Spending time on your home office/business deductions can be worth it, as long as your deductions are credible and as exact as possible.
The AP recently reported on the increasing number of people who are taking tax deductions for their home offices. Since quite a few people are now running their businesses out of their houses, garages and apartments, business deductions for home offices have become more standard. However, you could still get audited by the IRS if you don’t adhere to the rules.
Here are some things to keep in mind when taking tax deductions for home offices (via IRS Publication 587 for Business Use of Your Home).
- If your home is your “principal place of business,” then you can take the home office deductions. You can still take the home office deductions if you rent space elsewhere. The IRS simply wants to make sure that some part of your home is dedicated to business activities.
- If you “meet patients, clients or customers in your home,” then you can take the deductions. Even if your home is technically not your “principal place of business,” you can still take the deductions if you demonstrate that your home was used for work-related activities.
- If you home office is a “separate structure” from the rest of your home, you can take the deductions. “Separate structure” doesn’t have to mean a separate room or enclosed space like a garage; it simply means a space that is solely used for business and not personal use. For instance, if you use your dining room as your desk during the day and to eat on at night, then you couldn’t deduct your dining rooms as your workspace.
- If you use your home for providing daycare, you can deduct business expenses for that part of your home, even if the space is also used for personal use.Under state law, you must have a license, certification, registration or approval to run a daycare center or group in order to take the deductions.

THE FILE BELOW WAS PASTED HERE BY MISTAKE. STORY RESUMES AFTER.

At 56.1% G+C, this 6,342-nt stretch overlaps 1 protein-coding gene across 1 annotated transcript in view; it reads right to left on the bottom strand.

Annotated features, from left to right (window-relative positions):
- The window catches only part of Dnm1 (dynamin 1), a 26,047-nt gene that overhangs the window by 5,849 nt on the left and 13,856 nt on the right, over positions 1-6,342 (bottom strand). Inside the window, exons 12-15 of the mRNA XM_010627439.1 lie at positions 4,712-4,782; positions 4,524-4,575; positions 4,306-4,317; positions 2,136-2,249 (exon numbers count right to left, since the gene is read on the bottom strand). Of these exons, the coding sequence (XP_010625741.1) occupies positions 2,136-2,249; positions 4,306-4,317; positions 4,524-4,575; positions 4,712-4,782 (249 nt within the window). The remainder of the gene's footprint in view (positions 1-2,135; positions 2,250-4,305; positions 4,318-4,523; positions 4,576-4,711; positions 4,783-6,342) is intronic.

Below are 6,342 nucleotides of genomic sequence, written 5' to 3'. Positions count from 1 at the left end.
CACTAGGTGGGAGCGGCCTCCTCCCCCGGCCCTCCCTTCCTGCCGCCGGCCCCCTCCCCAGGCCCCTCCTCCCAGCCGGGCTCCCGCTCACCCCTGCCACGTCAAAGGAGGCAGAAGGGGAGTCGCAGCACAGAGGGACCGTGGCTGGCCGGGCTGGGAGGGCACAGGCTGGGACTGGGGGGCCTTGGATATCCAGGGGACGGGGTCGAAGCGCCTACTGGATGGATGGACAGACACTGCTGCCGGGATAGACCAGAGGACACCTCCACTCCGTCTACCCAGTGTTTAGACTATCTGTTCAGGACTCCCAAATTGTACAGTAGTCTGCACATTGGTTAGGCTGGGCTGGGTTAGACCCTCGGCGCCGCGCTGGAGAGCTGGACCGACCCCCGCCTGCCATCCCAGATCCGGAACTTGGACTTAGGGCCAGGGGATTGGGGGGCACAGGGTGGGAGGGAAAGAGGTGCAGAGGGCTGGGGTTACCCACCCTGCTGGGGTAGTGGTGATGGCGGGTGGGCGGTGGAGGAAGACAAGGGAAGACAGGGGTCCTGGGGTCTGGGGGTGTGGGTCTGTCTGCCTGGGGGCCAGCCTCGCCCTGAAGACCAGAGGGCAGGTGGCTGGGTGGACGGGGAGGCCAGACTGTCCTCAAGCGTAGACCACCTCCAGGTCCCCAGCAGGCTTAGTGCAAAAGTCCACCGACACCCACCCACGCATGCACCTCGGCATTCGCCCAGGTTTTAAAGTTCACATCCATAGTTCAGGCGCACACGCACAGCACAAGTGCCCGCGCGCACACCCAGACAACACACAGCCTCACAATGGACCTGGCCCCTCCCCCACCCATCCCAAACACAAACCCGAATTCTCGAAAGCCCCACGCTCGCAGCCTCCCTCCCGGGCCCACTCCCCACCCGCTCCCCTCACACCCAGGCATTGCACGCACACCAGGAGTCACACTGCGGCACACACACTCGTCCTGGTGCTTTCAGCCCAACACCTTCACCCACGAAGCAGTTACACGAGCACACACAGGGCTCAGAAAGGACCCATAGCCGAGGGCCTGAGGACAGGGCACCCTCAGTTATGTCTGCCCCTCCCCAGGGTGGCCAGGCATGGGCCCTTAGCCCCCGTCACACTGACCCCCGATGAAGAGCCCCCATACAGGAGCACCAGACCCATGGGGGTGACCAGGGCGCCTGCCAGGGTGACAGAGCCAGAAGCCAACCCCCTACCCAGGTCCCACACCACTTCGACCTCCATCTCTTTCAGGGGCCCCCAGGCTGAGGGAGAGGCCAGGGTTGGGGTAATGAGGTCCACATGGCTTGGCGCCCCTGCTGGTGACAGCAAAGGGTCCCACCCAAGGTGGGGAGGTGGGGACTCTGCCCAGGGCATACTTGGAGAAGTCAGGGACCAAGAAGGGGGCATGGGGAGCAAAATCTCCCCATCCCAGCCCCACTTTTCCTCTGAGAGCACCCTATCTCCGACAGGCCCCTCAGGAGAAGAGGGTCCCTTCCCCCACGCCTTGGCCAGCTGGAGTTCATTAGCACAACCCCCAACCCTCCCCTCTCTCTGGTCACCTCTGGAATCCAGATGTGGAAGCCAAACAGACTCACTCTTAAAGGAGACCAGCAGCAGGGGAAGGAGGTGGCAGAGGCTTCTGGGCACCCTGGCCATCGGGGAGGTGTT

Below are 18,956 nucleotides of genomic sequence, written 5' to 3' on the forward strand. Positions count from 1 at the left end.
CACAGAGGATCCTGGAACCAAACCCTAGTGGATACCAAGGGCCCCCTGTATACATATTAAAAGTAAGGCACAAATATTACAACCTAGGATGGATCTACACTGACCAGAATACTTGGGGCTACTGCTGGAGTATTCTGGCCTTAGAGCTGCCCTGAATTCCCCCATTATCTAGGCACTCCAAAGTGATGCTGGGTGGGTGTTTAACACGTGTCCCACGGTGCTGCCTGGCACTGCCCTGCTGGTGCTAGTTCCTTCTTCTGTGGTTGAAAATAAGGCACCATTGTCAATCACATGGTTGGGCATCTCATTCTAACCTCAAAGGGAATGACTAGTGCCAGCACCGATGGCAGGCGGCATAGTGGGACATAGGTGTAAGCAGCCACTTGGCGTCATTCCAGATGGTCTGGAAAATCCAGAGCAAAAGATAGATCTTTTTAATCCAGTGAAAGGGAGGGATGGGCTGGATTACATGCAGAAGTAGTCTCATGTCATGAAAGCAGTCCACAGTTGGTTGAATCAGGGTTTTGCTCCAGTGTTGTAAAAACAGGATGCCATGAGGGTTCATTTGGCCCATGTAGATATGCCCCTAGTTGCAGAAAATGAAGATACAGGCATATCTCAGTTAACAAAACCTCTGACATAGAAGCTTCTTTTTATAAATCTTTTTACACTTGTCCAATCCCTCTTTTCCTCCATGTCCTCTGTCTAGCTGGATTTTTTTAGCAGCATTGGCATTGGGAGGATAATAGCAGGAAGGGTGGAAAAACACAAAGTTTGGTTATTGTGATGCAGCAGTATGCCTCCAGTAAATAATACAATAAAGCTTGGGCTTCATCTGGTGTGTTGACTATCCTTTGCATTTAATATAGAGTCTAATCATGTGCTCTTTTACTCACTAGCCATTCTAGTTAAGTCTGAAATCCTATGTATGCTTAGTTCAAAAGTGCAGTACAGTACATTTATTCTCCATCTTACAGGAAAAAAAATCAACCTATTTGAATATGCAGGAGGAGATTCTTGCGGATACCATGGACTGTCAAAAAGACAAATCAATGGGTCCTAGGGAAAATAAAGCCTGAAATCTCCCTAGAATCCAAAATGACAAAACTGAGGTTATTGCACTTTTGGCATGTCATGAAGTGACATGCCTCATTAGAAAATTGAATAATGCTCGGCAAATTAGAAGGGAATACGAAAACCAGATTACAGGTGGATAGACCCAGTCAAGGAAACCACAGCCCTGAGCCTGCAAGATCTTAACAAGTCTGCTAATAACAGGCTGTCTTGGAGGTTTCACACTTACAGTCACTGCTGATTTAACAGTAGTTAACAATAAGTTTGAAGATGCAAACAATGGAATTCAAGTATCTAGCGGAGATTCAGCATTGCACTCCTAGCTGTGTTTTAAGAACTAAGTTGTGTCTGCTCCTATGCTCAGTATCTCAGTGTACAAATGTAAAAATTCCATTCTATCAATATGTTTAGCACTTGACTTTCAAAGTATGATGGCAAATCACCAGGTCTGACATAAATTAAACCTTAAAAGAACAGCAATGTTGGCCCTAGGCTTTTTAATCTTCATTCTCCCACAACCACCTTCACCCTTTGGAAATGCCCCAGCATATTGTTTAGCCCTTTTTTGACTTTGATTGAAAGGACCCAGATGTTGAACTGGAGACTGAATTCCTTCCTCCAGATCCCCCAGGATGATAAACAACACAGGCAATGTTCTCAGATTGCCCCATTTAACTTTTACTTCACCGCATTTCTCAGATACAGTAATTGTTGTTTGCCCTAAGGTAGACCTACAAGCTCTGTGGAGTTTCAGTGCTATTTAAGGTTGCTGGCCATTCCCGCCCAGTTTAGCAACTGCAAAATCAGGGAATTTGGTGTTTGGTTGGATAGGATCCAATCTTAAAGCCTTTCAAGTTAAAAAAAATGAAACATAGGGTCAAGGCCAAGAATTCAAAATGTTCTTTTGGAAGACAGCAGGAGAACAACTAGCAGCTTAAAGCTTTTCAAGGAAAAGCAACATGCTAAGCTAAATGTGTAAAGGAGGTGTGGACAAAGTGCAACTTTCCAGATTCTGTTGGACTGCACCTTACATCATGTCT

- To get the Business Percentage of your home, compare the square footage of the space used for business to the total square footage. Example 1: If your home office is 240 sq. ft., and your home is 1,200 sq. ft., then your business percentage is 20%. Example 2: If you use one room as a home office, and you have five rooms of similar size in your house, then your business percentage is 20%. This percentage is used to calculate your deduction.
- If your gross income from your home business is less than your total business expenses, your deductions are limited. To deduct otherwise nondeductible expenses (such as insurance, utilities and depreciation of your home), you’ll need to take your gross business income and subtract 1) mortgage interest, real estate taxes, and casualty theft and losses that are related to your business and 2) business expenses that related to activity in the home, such as business phones, supplies and equipment depreciation.
- Beware of deducting exorbitant sums. Home office deductions are closely monitored by the IRS. Suspicious deductions could get you audited, so make sure that you can back up your claims as much as possible. This means keeping receipts, invoices and detailed records of your expenses
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